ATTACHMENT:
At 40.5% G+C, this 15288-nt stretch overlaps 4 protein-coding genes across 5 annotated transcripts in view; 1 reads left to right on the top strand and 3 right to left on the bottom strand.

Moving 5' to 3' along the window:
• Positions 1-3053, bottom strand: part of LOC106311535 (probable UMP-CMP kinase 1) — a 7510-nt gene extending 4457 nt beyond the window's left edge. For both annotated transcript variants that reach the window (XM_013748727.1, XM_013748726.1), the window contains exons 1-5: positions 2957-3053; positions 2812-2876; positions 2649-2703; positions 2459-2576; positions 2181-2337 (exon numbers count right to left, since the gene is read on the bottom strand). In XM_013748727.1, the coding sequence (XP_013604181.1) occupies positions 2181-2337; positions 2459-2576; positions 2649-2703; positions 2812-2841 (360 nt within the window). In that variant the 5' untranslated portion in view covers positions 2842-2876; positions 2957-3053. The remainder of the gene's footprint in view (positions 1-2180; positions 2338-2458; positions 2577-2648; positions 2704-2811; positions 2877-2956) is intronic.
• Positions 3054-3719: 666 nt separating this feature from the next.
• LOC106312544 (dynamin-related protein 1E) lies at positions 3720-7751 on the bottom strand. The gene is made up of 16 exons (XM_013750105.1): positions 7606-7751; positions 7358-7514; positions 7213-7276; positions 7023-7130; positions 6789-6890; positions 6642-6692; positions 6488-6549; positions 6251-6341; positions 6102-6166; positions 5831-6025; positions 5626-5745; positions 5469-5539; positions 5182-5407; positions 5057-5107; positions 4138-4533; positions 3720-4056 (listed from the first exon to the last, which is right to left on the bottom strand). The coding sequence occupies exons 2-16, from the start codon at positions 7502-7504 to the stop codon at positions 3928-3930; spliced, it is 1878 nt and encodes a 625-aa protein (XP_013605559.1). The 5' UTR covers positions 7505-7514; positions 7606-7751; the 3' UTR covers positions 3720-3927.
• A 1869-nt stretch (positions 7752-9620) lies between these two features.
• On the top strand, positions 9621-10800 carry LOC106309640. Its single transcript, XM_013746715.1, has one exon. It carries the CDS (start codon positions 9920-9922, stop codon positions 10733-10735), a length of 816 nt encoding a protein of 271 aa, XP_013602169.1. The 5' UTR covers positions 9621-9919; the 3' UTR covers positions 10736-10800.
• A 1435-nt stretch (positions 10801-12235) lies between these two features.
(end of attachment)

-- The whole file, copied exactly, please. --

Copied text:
At 40.5% G+C, this 15288-nt stretch overlaps 4 protein-coding genes across 5 annotated transcripts in view; 1 reads left to right on the top strand and 3 right to left on the bottom strand.

Moving 5' to 3' along the window:
• Positions 1-3053, bottom strand: part of LOC106311535 (probable UMP-CMP kinase 1) — a 7510-nt gene extending 4457 nt beyond the window's left edge. For both annotated transcript variants that reach the window (XM_013748727.1, XM_013748726.1), the window contains exons 1-5: positions 2957-3053; positions 2812-2876; positions 2649-2703; positions 2459-2576; positions 2181-2337 (exon numbers count right to left, since the gene is read on the bottom strand). In XM_013748727.1, the coding sequence (XP_013604181.1) occupies positions 2181-2337; positions 2459-2576; positions 2649-2703; positions 2812-2841 (360 nt within the window). In that variant the 5' untranslated portion in view covers positions 2842-2876; positions 2957-3053. The remainder of the gene's footprint in view (positions 1-2180; positions 2338-2458; positions 2577-2648; positions 2704-2811; positions 2877-2956) is intronic.
• Positions 3054-3719: 666 nt separating this feature from the next.
• LOC106312544 (dynamin-related protein 1E) lies at positions 3720-7751 on the bottom strand. The gene is made up of 16 exons (XM_013750105.1): positions 7606-7751; positions 7358-7514; positions 7213-7276; positions 7023-7130; positions 6789-6890; positions 6642-6692; positions 6488-6549; positions 6251-6341; positions 6102-6166; positions 5831-6025; positions 5626-5745; positions 5469-5539; positions 5182-5407; positions 5057-5107; positions 4138-4533; positions 3720-4056 (listed from the first exon to the last, which is right to left on the bottom strand). The coding sequence occupies exons 2-16, from the start codon at positions 7502-7504 to the stop codon at positions 3928-3930; spliced, it is 1878 nt and encodes a 625-aa protein (XP_013605559.1). The 5' UTR covers positions 7505-7514; positions 7606-7751; the 3' UTR covers positions 3720-3927.
• A 1869-nt stretch (positions 7752-9620) lies between these two features.
• On the top strand, positions 9621-10800 carry LOC106309640. Its single transcript, XM_013746715.1, has one exon. It carries the CDS (start codon positions 9920-9922, stop codon positions 10733-10735), a length of 816 nt encoding a protein of 271 aa, XP_013602169.1. The 5' UTR covers positions 9621-9919; the 3' UTR covers positions 10736-10800.
• A 1435-nt stretch (positions 10801-12235) lies between these two features.